We also noted that the relationship between neighborhood disorder and testosterone levels were stronger in mothers carrying male fetuses. During gestation, the fetal testes are a major source of testosterone production [70] and the fetal testosterone surge is largely responsible for sexual differentiation [71]. The extent to which fetal testicular testosterone production is reflected in maternal circulating concentrations is unclear; some studies have shown differences in maternal testosterone by fetal sex, while others have not [72, 73]. Some evidence from animal models suggests that maternal stress may dampen testosterone production in the fetal testes [21], while our results may be reflective of heightened testicular testosterone production given the observed differences by fetal sex in stratified models. Additionally, other human studies have shown evidence that male fetuses may be more sensitive to fetal insults. For example, a study in the Philippines found that maternal evening cortisol levels was a significant predictor of birth weight for male, but not female, offspring [74]. However, a study in Israel showed that female fetuses were more sensitive to prenatal stress in relation to birth outcomes [75]. Our results support previous research demonstrating increased sensitivity among male fetuses, as we show that women carrying male fetuses have stronger associations between neighborhood disorder and maternal testosterone than women carrying female fetuses. Lacking technologies to assess human fetal hormone activity in utero for research purposes, future research on maternal stressors and androgen-sensitive endpoints, such as anogenital distance, may shed light on this issue.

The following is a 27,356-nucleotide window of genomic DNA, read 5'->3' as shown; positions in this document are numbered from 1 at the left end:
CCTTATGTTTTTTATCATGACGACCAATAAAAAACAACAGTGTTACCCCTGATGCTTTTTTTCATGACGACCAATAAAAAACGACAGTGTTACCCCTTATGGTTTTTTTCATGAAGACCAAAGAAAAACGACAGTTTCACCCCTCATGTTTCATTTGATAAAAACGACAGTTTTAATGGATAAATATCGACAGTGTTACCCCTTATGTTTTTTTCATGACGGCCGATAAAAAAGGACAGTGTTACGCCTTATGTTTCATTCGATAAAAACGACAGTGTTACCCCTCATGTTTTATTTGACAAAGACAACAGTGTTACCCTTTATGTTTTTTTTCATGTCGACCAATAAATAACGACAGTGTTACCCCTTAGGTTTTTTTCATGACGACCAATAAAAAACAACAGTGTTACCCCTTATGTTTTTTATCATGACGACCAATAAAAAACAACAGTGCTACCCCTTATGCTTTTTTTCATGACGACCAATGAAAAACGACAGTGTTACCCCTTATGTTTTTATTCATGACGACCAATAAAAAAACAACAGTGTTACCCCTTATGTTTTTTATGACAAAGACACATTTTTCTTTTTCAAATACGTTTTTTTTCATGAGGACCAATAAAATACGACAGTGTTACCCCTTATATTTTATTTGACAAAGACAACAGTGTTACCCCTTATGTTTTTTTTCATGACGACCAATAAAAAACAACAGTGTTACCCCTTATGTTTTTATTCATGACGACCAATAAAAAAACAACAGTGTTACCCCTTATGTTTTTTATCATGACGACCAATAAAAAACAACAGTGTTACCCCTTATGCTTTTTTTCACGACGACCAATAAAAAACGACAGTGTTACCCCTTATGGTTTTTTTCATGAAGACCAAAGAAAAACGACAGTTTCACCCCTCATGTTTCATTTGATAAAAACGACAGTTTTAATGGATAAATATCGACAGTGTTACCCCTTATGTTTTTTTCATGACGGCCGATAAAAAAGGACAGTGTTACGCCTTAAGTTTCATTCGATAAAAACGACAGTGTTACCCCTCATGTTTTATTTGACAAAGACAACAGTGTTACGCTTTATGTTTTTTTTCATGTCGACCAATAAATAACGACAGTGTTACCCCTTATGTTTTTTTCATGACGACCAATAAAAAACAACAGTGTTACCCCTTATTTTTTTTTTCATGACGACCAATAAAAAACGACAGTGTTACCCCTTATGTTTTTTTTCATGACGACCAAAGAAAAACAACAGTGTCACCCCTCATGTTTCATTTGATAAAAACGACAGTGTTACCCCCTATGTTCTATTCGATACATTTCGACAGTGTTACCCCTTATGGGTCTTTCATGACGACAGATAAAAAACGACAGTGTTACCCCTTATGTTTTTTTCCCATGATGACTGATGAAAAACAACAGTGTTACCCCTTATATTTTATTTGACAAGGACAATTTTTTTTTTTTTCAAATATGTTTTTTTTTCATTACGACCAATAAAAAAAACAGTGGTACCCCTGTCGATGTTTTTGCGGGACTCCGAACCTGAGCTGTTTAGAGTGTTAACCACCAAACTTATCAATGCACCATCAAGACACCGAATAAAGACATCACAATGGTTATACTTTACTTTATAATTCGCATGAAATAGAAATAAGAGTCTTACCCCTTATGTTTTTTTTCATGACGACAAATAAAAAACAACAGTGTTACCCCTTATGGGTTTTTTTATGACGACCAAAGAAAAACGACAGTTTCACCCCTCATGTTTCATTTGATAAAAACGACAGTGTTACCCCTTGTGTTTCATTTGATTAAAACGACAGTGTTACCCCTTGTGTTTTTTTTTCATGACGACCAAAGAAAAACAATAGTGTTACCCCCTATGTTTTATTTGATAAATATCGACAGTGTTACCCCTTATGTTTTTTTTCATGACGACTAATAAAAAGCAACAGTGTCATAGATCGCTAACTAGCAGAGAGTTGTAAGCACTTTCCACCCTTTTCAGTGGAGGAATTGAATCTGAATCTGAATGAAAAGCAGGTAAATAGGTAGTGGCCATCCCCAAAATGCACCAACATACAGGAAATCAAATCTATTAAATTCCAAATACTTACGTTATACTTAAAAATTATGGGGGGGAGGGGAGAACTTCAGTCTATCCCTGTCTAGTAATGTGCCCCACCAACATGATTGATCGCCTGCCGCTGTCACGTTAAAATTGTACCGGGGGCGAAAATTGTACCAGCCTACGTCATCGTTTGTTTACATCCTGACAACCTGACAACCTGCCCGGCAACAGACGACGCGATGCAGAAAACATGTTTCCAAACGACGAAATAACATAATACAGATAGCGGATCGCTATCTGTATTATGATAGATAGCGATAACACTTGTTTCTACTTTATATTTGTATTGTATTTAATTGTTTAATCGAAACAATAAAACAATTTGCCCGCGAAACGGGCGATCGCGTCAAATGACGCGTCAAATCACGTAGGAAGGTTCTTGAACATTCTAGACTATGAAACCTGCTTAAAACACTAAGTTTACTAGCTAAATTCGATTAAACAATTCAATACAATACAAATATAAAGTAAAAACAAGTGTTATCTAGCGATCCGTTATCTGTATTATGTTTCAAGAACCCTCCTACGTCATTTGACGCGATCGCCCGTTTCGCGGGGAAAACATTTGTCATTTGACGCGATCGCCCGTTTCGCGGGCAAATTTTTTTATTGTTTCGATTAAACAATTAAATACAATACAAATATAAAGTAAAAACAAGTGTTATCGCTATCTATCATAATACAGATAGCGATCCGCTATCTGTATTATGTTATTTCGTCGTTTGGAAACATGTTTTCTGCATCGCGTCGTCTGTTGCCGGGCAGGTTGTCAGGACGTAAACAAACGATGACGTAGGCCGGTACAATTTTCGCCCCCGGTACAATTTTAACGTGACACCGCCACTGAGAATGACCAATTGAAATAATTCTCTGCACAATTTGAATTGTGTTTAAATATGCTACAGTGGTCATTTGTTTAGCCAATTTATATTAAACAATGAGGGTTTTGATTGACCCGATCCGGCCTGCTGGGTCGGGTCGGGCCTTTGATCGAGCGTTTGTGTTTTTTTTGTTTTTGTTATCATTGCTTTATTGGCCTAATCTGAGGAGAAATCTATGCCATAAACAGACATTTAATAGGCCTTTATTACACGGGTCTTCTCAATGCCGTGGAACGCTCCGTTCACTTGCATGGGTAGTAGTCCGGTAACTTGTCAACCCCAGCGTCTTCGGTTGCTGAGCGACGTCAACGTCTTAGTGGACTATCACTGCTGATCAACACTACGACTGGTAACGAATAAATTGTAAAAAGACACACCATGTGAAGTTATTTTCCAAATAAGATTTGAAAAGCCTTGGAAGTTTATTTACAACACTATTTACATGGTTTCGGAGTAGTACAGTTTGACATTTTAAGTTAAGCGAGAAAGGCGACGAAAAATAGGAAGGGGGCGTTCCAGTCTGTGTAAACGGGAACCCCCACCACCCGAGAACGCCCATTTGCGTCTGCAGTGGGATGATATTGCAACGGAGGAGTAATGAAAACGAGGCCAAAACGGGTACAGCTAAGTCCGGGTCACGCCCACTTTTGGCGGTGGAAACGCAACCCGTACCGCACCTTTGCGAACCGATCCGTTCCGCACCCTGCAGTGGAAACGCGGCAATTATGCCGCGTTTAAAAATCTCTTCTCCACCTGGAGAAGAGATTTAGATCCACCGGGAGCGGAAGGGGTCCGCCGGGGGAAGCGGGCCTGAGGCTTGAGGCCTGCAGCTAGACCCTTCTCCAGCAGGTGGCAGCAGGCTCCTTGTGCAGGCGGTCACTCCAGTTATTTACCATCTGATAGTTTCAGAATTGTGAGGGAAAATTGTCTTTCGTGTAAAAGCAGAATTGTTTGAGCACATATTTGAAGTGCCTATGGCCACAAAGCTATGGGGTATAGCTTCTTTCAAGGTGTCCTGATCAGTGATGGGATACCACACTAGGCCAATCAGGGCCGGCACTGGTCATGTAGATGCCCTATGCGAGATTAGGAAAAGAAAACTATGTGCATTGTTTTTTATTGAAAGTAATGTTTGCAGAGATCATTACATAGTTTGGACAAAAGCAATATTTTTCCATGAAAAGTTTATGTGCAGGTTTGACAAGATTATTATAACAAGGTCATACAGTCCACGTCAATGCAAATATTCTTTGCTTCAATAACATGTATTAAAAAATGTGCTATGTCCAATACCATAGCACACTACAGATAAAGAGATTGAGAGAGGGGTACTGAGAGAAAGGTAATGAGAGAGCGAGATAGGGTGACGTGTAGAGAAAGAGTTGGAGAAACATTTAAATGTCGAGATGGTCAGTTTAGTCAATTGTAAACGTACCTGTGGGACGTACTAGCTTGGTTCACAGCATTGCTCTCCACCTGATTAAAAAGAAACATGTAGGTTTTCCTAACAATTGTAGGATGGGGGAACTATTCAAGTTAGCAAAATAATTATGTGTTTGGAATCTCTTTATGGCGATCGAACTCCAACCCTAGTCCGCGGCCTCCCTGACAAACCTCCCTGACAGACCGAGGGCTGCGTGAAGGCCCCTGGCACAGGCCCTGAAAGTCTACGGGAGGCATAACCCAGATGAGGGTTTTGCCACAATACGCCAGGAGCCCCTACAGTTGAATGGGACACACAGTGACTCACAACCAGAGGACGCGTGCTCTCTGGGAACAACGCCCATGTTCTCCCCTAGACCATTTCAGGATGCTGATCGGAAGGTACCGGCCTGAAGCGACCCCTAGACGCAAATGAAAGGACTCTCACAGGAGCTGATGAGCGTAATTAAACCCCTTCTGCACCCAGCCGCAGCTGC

Better understanding the potential mechanisms by which maternal stressors (on both the individual and neighborhood levels) impact pregnancy physiology is critical as previous literature suggests that maternal stress may lead to adverse birth outcomes such as low birth weight and preterm birth [56, 76]. For example, a study by Gilles et al., used a composite measure of 6 different psychological questionnaires to measure prenatal stress during the third trimester and found that maternal prenatal stress was associated with a significant reduction in birth weight (− 217 g), birth length (− 1.2 cm), and head circumference (− 0.8 cm) [77]. Another study observed that compared to women who gave birth at term, women who had a preterm birth were 2.15 times more likely to have experienced maternal stress during pregnancy [78]. Additionally, neighborhood characteristics are associated with adverse pregnancy outcomes. Masi et al., used census tract level data to measure neighborhood economic disadvantage and violent crime rates and found they were each associated with increased odds of low birth weight for White, Black, and Hispanic children. The impact of neighborhood characteristics also varied by the racial composition of the census tract, as economic disadvantage and violent crime rates both increased as the proportion of Black and Hispanic residents increased [79]. Neighborhood economic disadvantage has also been associated with preterm birth. For example, Black women living in a wealthier census tract had a reduced risk of preterm birth compared to Black women living in a poorer census tract [80]. Similarly, research shows that residing in a neighborhood with favorable conditions (determined by social, environmental, and educational factors) is positively associated with birth length and weight [81]. An additional mechanism to consider is epigenetic modifications. Research shows that prenatal neighborhood conditions including poverty, public assistance, and healthy food deficiency are associated with epigenetic changes such as gestational epigenetic age deceleration [82]. Stress has also been associated with epigenetic alteration, as a meta-analysis found that maternal stress was correlated with DNA methylation [83]. Overall, maternal stress and neighborhood characteristics have an impact in population health and this impact may have long-term consequences particularly for in utero exposures. Some evidence from non-pregnant women suggests that interventions to lower stress may also lower testosterone levels [84] and in non-pregnant women, neighborhood characteristics such as increased walkability have also been associated with reduced testosterone levels [85]. Implications of altered prenatal testosterone activity on perinatal outcomes remain unknown and need further study.